Alliance for Excellent Education Releases New Report Calling For an Investment in Excellent Education Through Title I
The Alliance for Excellent Education, a new non-profit education organization, is releasing its first report, entitled “Investing in Education: Making Title I Work for All Children.” The report highlights the fact that middle schools and high schools are not receiving the support they need to raise achievement levels given the limited amount of Title I funds available.
“Even in this time of national crisis, we have a responsibility to go forward and give all of our children the best education possible,” said Susan Frost, Executive Director of the Alliance, “The President has been passionate about improving education and we hope that he will keep education at the top of his domestic agenda.”
“This report tells us that we are still coming up short when it comes to helping our poorest students,” said Frost. “School districts should be receiving about $2995 per poor student through the Title I program. Unfortunately, school districts now receive, according to our calculations, an average of only $889 per poor student, a difference of $2106.” Under existing law, school districts are eligible to receive 40 percent of their state’s average per-pupil expenditure for each poor student.
Special attention is paid to the difficult choices that local officials must make given the limited amount of federal dollars. “Local educators want to help all children succeed, but we force them to perform to a form of educational triage,” said Frost. “The lack of funding requires them to make a ‘Sophie’s choice’ between their elementary age children and their adolescents.”
Only 15 percent of all Title I funds now go to secondary schools even though they educate 33 percent of all low-income children. The report notes that while there is increasing evidence that the standards movement is starting to achieve success in the early grades, this success does not carry forward in middle schools and high schools because of the limited funding available.
The report also points out the fact that there are many students in our nation’s high schools who have difficulty reading. Approximately 714,000 high school students cannot read as well as they should on the eve of their high school graduation. The Alliance urges the nation to broaden the reach of new efforts to improve literacy to middle schools and high schools.
The report notes that many high school students are unprepared to pass high-stakes exit exams in 24 states. “There are many high school students who received a watered-down curriculum in their early years of schooling,” said Frost. “Now, without giving them the support they need, we are demanding that they pass high stakes exit exams in order to graduate from high school.”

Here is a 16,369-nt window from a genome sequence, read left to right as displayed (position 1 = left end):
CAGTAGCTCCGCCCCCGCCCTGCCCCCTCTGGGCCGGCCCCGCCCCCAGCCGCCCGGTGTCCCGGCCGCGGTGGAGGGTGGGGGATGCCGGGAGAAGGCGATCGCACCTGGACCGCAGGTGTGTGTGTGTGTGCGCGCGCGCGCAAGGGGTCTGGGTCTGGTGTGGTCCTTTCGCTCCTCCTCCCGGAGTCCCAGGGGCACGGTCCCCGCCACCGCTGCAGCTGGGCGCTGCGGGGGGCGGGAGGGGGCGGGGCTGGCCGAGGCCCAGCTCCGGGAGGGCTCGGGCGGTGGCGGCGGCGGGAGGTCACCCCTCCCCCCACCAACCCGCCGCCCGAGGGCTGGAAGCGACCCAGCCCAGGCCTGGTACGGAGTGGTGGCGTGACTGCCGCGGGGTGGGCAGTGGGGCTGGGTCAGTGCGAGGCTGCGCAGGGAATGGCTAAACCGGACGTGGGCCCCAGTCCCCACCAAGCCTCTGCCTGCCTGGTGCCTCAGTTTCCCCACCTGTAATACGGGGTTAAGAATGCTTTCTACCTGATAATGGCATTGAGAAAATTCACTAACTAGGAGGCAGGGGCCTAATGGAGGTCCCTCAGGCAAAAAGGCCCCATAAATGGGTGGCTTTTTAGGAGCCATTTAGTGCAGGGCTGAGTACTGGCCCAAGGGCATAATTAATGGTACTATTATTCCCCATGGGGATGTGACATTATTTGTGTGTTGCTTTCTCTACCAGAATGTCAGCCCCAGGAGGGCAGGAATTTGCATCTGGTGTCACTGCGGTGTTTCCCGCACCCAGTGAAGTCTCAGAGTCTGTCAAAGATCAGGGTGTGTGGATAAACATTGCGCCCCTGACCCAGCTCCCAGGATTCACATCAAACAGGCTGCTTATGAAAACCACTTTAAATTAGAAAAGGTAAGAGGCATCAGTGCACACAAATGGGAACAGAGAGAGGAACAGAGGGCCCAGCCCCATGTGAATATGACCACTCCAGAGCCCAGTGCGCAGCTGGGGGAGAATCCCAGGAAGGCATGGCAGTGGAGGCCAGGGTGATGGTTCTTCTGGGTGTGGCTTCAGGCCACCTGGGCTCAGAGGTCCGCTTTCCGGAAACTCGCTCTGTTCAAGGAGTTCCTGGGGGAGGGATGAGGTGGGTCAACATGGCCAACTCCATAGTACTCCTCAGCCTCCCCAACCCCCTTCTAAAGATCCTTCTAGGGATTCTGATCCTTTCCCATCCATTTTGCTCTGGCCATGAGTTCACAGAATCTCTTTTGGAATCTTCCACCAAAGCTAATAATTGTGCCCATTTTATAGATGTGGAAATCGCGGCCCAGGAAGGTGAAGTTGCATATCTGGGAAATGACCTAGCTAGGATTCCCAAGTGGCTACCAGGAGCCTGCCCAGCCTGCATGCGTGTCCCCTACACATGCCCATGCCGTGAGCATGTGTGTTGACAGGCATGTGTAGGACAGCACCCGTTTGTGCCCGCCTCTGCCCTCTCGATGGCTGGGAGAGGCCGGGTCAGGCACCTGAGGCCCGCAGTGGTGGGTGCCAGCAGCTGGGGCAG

“I strongly support this call for new investments in education,” said former U.S. Secretary of Education Richard Riley. “We need to extend the reach of Title I to middle schools and high schools and build on the success that we are starting to achieve in the early grades.”
The release of this report comes at a time when the Congress continues to work on the Elementary and Secondary Education Act. The House proposes to spend $24 billion, while the Senate has approved $33 billion. Currently the federal government is spending $18.4 billion this year on elementary and secondary education.
The report notes that the Title I program has changed substantially in the last seven years and that over half of all high-poverty school districts report that Title I is driving reform. Title I is the largest federal initiative aimed at closing the achievement gap between rich and poor children.
Title I provides approximately one-third of all federal funds to support elementary and secondary education. These funds are largely used to pay for instruction and instructional support, professional development, technology, expanding preschool, summer school and after school opportunities and increasing parental involvement. In its 36 years of existence, Title I has yet to receive the funding commitment originally intended in its authorizing statute. To fully fund Title I and serve all eligible students at all grade levels, the federal government would have to increase its investment from the current $8.76 billion to $27.4 billion.
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The Alliance for Excellent Education is a Washington-based policy, research, and advocacy organization that works to make every child a graduate, prepared for postsecondary education and success in life. It is funded by the Leeds Family, the Bill & Melinda Gates Foundation, Carnegie Corporation of New York, the Daniels Fund, and the New York Community Trust, as well as by concerned individuals.
For more information about the Alliance for Excellent Education, please visit: www.all4ed.com.